CBC Radio's satirical This is That
show recently ran a segment
about artist Lana Newstrom, who is supposedly making millions by selling invisible art. The show quotes Newstrom as saying, "Art is about imagination and that is what my work demands of the people interacting with it. You have to imagine a painting or sculpture is in front of you."
The show's web page for the segment included a photo of art enthusiasts staring at blank walls in a gallery, apparently admiring Newstrom's paintings and sculptures. The image was actually a doctored version of a photo taken by Adriano Castelli showing people at Phil Stern's photograhy exhibition in Milan, Italy, June 2010. In the original version
, there was art on the walls.
Like many of This is That's
previous pieces, (such as their segment about soccer without a ball
and a man emerging from a Y2K bunker after 15 years
) this one went viral, fooling quite a few people into believing that Lana Newstrom is an actual artist and that people really are paying millions of dollars for invisible art. (She isn't, and they aren't).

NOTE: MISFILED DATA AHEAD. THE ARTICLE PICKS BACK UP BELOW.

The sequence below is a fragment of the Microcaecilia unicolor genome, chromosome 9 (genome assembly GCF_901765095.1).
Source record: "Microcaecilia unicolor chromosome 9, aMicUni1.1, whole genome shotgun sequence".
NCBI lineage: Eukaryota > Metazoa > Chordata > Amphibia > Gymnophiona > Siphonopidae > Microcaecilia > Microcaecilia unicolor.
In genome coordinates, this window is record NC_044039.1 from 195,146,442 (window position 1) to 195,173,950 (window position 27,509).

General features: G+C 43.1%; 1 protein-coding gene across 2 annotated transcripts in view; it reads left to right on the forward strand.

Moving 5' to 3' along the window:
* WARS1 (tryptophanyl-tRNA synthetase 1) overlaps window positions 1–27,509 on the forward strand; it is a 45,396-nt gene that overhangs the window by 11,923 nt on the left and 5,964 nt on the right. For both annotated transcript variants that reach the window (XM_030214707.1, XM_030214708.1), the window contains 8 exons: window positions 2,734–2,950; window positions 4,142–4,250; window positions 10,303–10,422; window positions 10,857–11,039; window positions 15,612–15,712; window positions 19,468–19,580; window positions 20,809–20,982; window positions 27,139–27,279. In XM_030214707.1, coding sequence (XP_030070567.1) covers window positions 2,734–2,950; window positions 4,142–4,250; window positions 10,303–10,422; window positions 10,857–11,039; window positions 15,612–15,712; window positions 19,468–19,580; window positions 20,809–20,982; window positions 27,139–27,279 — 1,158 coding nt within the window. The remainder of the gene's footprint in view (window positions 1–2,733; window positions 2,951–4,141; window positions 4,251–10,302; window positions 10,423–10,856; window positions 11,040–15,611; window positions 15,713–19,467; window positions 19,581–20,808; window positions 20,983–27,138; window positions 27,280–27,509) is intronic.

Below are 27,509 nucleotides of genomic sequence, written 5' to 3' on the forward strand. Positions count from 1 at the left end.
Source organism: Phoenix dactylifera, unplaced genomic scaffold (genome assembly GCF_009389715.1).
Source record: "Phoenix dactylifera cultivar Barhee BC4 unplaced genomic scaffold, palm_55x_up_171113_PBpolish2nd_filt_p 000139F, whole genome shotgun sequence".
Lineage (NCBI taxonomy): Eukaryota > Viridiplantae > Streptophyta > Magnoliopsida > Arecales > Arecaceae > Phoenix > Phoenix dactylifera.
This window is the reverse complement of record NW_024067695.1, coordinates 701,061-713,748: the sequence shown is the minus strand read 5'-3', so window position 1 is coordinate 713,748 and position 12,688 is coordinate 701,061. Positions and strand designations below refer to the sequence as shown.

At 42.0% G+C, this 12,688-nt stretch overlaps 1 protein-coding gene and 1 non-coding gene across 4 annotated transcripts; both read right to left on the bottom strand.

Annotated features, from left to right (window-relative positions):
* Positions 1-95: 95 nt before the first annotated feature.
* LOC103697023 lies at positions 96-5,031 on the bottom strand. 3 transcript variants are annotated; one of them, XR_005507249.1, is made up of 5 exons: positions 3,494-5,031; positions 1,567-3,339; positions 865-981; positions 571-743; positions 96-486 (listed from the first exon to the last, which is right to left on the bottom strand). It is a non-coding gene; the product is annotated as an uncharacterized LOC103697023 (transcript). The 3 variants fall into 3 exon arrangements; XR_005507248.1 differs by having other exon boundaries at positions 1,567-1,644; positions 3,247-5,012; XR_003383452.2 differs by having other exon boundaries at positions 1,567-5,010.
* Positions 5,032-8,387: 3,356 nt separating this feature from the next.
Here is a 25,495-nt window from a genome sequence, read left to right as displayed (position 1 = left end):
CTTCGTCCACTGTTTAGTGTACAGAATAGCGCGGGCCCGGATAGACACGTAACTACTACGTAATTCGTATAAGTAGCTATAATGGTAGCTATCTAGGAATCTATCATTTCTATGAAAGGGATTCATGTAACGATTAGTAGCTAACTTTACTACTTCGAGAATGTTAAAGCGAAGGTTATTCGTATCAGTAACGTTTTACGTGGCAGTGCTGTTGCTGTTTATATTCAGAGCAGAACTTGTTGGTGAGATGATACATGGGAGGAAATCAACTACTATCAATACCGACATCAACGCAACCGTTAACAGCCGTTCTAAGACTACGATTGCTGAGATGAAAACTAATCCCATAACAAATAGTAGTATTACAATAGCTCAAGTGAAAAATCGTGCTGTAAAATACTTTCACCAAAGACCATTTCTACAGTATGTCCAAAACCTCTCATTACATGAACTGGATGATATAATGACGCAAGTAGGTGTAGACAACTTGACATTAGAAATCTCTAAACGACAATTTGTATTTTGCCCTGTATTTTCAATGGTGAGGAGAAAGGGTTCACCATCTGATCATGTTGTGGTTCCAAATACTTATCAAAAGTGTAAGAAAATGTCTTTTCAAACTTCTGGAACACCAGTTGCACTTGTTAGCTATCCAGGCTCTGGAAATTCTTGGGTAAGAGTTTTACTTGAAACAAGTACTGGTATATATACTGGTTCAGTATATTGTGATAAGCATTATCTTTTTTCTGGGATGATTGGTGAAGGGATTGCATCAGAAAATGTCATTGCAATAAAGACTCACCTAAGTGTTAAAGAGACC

Among those fooled were the site Wealthydebates.com
, which after mocking the rich art afficianados walking around a gallery looking at blank walls, noted that the story "was not, we repeat, not published in The Onion." This is true, but it was nevertheless a satirical story.
The Guardian notes
that although This is That's
piece was intended as satire, invisible art actually is a real thing. Which is to say that there's a history of artists exhibiting blank canvases or blank spaces and claiming that they're works of art. I've posted about the phenomenon before, back in May 2012
, when I wrote about London's Hayward Gallery hosting an exhibition of invisible art.
An article (in French) at nikoloso.voila.net
traces the phenomenon of invisible art back to the mid-19th century, when artists first started offering up monochrome canvases as tongue-in-cheek jokes. For instance, in 1851 an exhibition in Brussels included a monochrome blue canvas, which was described as showing a blue sky, blue sea, and woman in a blue shirt. And monchrome canvases, eventually evolving into blank white canvases, have been a running gag in the art world ever since.
(Thanks to editorial advisor Bob Pagani.